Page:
A global push for enhanced financial transparency means that United States owners of foreign  accounts and assets will not be able to remain invisible forever. New rules and enhanced enforcement of existing rules will soon force account holders to comply with U.S. disclosure requirements or face significant consequences from both the Internal Revenue Service (“IRS”) and foreign banks.
Foreign Bank and Financial Accounts Reports (“FBARs”), information reporting and withholding rules under the Foreign Account Tax Compliance Act (“FATCA”), and conditions of a U.S.-Switzerland program focused on tax evasion will make it virtually impossible for U.S. account holders to hide foreign accounts from the IRS and impose stringent conditions to keep foreign accounts open. While there still are remedies available, time is running short for noncompliant account holders to avoid large IRS civil or criminal penalties and closure of foreign accounts by the banks.
This alert describes U.S. disclosure requirements and conditions imposed by foreign banks on their U.S. clients in order to avoid their own penalties. It also provides details about the IRS Offshore Voluntary Disclosure Program (“OVDP”), which offers a chance for U.S. taxpayers who have not complied with FBAR reporting rules or have failed to report income associated with foreign financial accounts to come forward and remedy those failures in exchange for reduced penalties and general protection from IRS criminal penalties.
Overview of FBAR and Penalties
In general, any U.S. person having a financial interest in, or signatory or other authority over, a bank, securities, or other type of financial account in a foreign country with a value greater than $10,000 must file an FBAR by June 30 of the following year. For purposes of this filing, a U.S. person includes individuals and entities. Final Treasury regulations provide more details regarding the scope of FBAR reporting requirements. 
The requirement to file an FBAR is authorized by the Bank Secrecy Act, and they must be filed electronically with the U.S. Treasury Department’s Financial Crimes Enforcement Network (“FinCEN”). Although the IRS is responsible for FBAR compliance, FBARs are not income tax forms nor are they filed with a tax return. An FBAR includes information about a taxpayer’s foreign account, including where it is held, account number, maximum account value and income earned on the account. Upon receipt by FinCEN, FBAR data is entered into the Bank Secrecy Act financial database for use by law enforcement agencies.
The statutory penalties for failure to comply with the FBAR rules can be severe. A non-willful violation carries a civil penalty up to $10,000 for each violation. Willful failure to file a timely or accurate FBAR, or to retain records of the account, may result in civil penalties up to the greater of $100,000 or 50 percent of the amount in the account at the time of the violation, and criminal penalties up to $250,000 or five years in prison, or both.
Overview of FATCA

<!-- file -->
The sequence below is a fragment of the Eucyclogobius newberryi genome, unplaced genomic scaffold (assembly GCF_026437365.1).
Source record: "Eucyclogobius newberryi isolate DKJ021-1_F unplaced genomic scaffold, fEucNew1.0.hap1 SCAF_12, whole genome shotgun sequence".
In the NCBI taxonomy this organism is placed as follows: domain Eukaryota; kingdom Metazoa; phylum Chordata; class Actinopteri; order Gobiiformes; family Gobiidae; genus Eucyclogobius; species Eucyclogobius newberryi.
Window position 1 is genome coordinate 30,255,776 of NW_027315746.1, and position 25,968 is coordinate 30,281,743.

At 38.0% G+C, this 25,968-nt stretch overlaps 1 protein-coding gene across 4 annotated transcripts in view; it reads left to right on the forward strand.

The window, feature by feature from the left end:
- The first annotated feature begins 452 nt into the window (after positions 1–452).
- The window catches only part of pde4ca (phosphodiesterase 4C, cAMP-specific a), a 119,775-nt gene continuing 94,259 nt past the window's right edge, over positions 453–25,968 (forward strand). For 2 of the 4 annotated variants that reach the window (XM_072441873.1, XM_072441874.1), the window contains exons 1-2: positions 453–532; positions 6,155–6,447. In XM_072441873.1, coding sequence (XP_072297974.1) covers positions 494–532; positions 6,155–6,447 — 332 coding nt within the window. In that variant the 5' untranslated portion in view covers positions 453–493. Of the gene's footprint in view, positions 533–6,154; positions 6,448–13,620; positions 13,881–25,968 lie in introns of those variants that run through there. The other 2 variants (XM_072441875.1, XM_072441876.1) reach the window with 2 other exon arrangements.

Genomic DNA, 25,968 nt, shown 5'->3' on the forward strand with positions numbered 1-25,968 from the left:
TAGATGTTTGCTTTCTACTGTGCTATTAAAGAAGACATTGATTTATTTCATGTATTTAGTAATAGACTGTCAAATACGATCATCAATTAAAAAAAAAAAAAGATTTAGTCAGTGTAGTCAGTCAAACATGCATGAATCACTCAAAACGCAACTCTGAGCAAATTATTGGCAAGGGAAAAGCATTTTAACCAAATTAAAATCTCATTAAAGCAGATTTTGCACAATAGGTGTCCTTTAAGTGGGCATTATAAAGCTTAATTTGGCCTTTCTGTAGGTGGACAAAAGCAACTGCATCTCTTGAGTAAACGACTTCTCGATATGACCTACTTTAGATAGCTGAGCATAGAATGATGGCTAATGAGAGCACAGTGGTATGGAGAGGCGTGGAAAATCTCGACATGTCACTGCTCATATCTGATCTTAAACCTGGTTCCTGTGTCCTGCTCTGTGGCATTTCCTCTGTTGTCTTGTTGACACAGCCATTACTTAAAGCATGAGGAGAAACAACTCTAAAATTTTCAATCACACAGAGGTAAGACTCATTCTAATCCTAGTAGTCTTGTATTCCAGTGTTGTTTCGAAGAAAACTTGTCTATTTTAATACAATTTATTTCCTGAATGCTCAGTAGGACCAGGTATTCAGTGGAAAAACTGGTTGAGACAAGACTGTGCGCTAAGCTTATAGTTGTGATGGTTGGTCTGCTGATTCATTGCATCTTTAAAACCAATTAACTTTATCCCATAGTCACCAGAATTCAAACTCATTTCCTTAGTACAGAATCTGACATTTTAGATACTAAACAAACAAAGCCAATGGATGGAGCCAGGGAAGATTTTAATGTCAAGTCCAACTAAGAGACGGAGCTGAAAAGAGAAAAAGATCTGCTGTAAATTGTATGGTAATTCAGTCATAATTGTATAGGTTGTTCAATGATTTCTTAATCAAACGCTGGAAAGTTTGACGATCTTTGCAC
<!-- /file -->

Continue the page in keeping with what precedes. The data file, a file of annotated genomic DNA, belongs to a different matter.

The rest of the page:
FATCA introduced largely duplicative, but even more expansive, financial disclosure requirements beginning in 2011. In addition to foreign accounts, U.S. taxpayers must disclose directly to the IRS details of foreign assets held for investment. Individuals must file Form 8938 with their tax returns to report foreign financial accounts and assets with an aggregate fair market value exceeding either $50,000 on the last day of the taxable year or $75,000 at any time during the taxable year for single filers, and $100,000 on the last day of the taxable year or $150,000 at any time during the year for joint filers. Form 8938 is only required for individuals who have U.S. income tax return filing requirements. Generally, failure to file Form 8938 will result in a $10,000 penalty. After 90 days, the penalty increases in increments of $10,000 for each 30-day period the penalty failure continues, up to a maximum penalty amount of $60,000.
FATCA also imposed new due diligence and information reporting requirements on foreign financial institutions (“FFIs”), which will result in disclosure of U.S. accounts to the IRS. FFIs must enter into a binding agreement with the IRS to identify their U.S. account holders and file an annual report regarding those accounts with the IRS, or else face a 30-percent withholding tax on most types of U.S.-source income. The annual report will include the name of the account holder, as well as the account number, the balance in the account, and certain information regarding the activity in the account during the year. Account holders who fail to provide enough information so the institution knows whether they are a U.S. person will face closure or blocked access to their accounts.
Although FATCA once was criticized as an onerous extraterritorial imposition by the U.S. government on foreign financial institutions, in recent months the European Commission and the Organization for Economic Cooperation and Development have joined forces to develop similar regimes throughout the world, creating a new “worldwide web” of disclosure and transparency.
Overview of Program for Swiss Banks